With the bulk of the work on the M3 done, Tyler’s final port of call for the build at this point was tending to some of the exterior and interior aesthetics. As you can see from the photos, the exterior has been kept nice and clean – the E46 M3 is a great-looking car out of the box and so here Tyler has just opted for amber indicators and repeaters all-round, and they tie-in perfectly with the sunset hue he’s chose for his calipers and his underbonnet elements. “The interior is far from done, it’s mostly stock right now,” he says as we move inside. “I have a black Alcantara steering wheel, handbrake handle and gaiter, and shift knob and gaiter. All of these are made by Coby Wheel. I also have amber LEDs under the dash and seats that are dim and match the gauge cluster perfectly,” he says and that’s a nice, individual addition. He’s also added a custom steering wheel badge that matches his custom exterior roundels and, with the vibrant Cinnamon interior really adding some visual impact here, this interior might be simple but it’s got plenty of character and style.

Tyler has now owned his M3 for over two years and it’s also coming up to two years since he started down the modding path but he’s far from finished and he’s got plenty more planned. “This winter I plan on wire-tucking the engine bay, and I also want to get the rear quarter panels extended about ½” so I can get rid of some rear camber. I’d love to get the front end resprayed to get rid of the stone chips,” he adds and that little lot will certainly keep him busy over these cold months, especially considering he’s done all the work on the car himself, bar the head rebuild, and he’s not about to stop being so hands-on with it anytime soon.

Out of all the mods he’s done to his dream machine, we are curious to know what his favourite is and we’re not at all surprised to learn that it’s all about the S54. “As much as I want to turbo the car I love the velocity stacks. I’ve never heard a CSL intake in person but I’m sure these are louder. The intake noise is amazing and they look amazing,” he grins. But that’s not to say he wouldn’t turbo it if the opportunity arose… “I’d definitely have the car turbo’d, probably top mount so you can see it,” he grins. “I’d love to have 650/700hp (something that’s actually usable) and have my interior fully done in black Alcantara with orange stitching with Recaro Sportsters and CSL rear seats…” and we have to give him a gentle nudge to bring him back from his turbo M3 dream. But with zero plans to ever sell his M3 and a sturdy Jeep Grand Cherokee handling the daily duties, never say never…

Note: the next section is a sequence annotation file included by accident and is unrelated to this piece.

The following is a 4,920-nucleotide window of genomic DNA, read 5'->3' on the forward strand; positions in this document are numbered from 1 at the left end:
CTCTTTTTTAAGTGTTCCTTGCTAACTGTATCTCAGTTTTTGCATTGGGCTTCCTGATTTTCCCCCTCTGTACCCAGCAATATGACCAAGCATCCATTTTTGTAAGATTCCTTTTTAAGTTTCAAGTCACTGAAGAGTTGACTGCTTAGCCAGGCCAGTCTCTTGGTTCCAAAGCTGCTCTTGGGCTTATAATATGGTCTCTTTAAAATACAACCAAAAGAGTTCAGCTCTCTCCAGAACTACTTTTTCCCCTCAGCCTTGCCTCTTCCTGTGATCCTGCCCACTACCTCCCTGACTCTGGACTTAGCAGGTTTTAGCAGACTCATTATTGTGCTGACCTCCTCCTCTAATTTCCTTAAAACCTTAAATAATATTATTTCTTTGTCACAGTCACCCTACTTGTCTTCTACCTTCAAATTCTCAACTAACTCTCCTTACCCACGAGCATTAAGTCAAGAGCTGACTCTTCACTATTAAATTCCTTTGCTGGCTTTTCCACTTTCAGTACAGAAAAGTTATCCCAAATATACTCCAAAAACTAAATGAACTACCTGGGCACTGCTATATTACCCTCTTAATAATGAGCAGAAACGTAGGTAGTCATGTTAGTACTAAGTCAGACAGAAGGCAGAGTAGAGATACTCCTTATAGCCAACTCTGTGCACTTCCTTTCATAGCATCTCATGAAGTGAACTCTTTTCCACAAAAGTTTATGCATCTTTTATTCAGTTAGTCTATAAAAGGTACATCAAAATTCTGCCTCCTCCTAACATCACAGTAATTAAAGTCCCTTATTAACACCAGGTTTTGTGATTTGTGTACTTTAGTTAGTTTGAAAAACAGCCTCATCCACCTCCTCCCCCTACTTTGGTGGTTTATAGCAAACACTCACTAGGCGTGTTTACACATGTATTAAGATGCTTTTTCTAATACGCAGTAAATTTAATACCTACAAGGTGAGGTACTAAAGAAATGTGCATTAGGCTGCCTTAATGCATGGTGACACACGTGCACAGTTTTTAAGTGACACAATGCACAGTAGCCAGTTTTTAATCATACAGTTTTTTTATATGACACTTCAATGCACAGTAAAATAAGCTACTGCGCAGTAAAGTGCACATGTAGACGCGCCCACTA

ENGINE AND TRANSMISSION 3.2-litre straight-six S54B32, PSDesigns velocity stacks, TTFS Alpha N tune, Stage 1 head, KOYORAD radiator, DrVanos oil line, VAC Motorsports exhaust hub, Beisan Vanos seals/ rattle fix/solenoid, SAP delete, custom overflow line, Mishimoto electric fan, auxiliary fan/front shroud delete, Swaintech-coated Supersprint V1 exhaust manifolds, resonated Supersprint front exhaust section, HorsepowerFreaks rear section. Getrag Type-D six-speed manual gearbox, UUC short-shifter

POWER AND TORQUE 319whp and 252lb ft wtq

CHASSIS 10×19” ET20 (front) and 11.5×19” ET16 (rear) Work Meister S1 wheels with Carbon black centres, gold hardware and brushed lips, 235/35 (front) and 275/30 (rear) tyres, Air Lift Performance suspension, AutoPilot V2 management, Turner Motorsport anti-roll bars, VAC Motorsports camber arms, PSDesigns rear subframe plates, Revshift green diff and subframe bushes, AKG trailing arm bushes

EXTERIOR Carbon black, OEM amber LEDs, corners, side markers, colour-matched reflectors, Opti-Coat ceramic coating, 35% tint, custom Maryland flag roundels

INTERIOR Cinnamon leather, Coby Wheel black Alcantara steering wheel, gear knob, gear gaiter, handbrake handle and handbrake gaiter, amber LEDs under dash and seats, OEM front rubber floor mats, black arm pads front and rear, 3M black brushed aluminium-wrapped trim, black boot carpet, custom-painted air tank, Viair 444c compressor

Stunning Work Meister S1s. HorsepowerFreaks rear exhaust. Custom Coby Wheel steering wheel. Cinnamon leather looks fantastic. Custom-painted air tank Custom Maryland flag roundels.

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Jean-Claude Landry
Jean-Claude is the Senior Editor at, and, and webmaster of He has been a certified auto mechanic for the last 15 years, working for various car dealers and specialized repair shops. He turned towards blogging about cars and EVs in the hope of helping and inspiring the next generation of automotive technicians. He also loves cats, Johnny Cash and Subarus.